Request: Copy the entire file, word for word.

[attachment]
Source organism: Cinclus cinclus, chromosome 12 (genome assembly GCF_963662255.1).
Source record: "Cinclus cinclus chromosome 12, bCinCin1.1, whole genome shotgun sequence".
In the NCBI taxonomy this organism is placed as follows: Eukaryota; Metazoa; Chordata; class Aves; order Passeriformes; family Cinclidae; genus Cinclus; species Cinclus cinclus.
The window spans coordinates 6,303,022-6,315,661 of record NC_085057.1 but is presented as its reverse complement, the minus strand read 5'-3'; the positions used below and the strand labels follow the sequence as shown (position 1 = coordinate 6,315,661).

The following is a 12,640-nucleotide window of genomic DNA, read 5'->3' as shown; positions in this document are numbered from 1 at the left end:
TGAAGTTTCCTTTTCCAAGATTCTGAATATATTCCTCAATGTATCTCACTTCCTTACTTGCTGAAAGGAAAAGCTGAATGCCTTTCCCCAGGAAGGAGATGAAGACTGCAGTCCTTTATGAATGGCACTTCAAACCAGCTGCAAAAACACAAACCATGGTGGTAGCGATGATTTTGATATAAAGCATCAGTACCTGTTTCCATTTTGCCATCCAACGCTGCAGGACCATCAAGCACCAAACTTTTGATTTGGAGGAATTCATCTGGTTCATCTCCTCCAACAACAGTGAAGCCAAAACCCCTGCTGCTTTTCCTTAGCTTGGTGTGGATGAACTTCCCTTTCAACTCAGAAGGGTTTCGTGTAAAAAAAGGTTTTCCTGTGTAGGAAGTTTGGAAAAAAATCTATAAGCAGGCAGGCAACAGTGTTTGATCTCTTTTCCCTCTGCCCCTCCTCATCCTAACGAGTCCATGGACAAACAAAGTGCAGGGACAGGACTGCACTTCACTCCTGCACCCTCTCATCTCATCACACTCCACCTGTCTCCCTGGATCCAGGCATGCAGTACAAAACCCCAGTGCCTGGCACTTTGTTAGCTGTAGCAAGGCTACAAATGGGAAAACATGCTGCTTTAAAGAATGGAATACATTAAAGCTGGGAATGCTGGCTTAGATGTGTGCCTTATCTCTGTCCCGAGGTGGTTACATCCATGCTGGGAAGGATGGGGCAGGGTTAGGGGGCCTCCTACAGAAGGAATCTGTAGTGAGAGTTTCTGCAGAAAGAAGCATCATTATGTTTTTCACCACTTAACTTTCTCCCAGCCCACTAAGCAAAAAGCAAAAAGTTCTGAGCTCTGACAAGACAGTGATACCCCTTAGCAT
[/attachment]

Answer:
Source organism: Cinclus cinclus, chromosome 12 (genome assembly GCF_963662255.1).
Source record: "Cinclus cinclus chromosome 12, bCinCin1.1, whole genome shotgun sequence".
In the NCBI taxonomy this organism is placed as follows: Eukaryota; Metazoa; Chordata; class Aves; order Passeriformes; family Cinclidae; genus Cinclus; species Cinclus cinclus.
The window spans coordinates 6,303,022-6,315,661 of record NC_085057.1 but is presented as its reverse complement, the minus strand read 5'-3'; the positions used below and the strand labels follow the sequence as shown (position 1 = coordinate 6,315,661).

The following is a 12,640-nucleotide window of genomic DNA, read 5'->3' as shown; positions in this document are numbered from 1 at the left end:
TGAAGTTTCCTTTTCCAAGATTCTGAATATATTCCTCAATGTATCTCACTTCCTTACTTGCTGAAAGGAAAAGCTGAATGCCTTTCCCCAGGAAGGAGATGAAGACTGCAGTCCTTTATGAATGGCACTTCAAACCAGCTGCAAAAACACAAACCATGGTGGTAGCGATGATTTTGATATAAAGCATCAGTACCTGTTTCCATTTTGCCATCCAACGCTGCAGGACCATCAAGCACCAAACTTTTGATTTGGAGGAATTCATCTGGTTCATCTCCTCCAACAACAGTGAAGCCAAAACCCCTGCTGCTTTTCCTTAGCTTGGTGTGGATGAACTTCCCTTTCAACTCAGAAGGGTTTCGTGTAAAAAAAGGTTTTCCTGTGTAGGAAGTTTGGAAAAAAATCTATAAGCAGGCAGGCAACAGTGTTTGATCTCTTTTCCCTCTGCCCCTCCTCATCCTAACGAGTCCATGGACAAACAAAGTGCAGGGACAGGACTGCACTTCACTCCTGCACCCTCTCATCTCATCACACTCCACCTGTCTCCCTGGATCCAGGCATGCAGTACAAAACCCCAGTGCCTGGCACTTTGTTAGCTGTAGCAAGGCTACAAATGGGAAAACATGCTGCTTTAAAGAATGGAATACATTAAAGCTGGGAATGCTGGCTTAGATGTGTGCCTTATCTCTGTCCCGAGGTGGTTACATCCATGCTGGGAAGGATGGGGCAGGGTTAGGGGGCCTCCTACAGAAGGAATCTGTAGTGAGAGTTTCTGCAGAAAGAAGCATCATTATGTTTTTCACCACTTAACTTTCTCCCAGCCCACTAAGCAAAAAGCAAAAAGTTCTGAGCTCTGACAAGACAGTGATACCCCTTAGCAT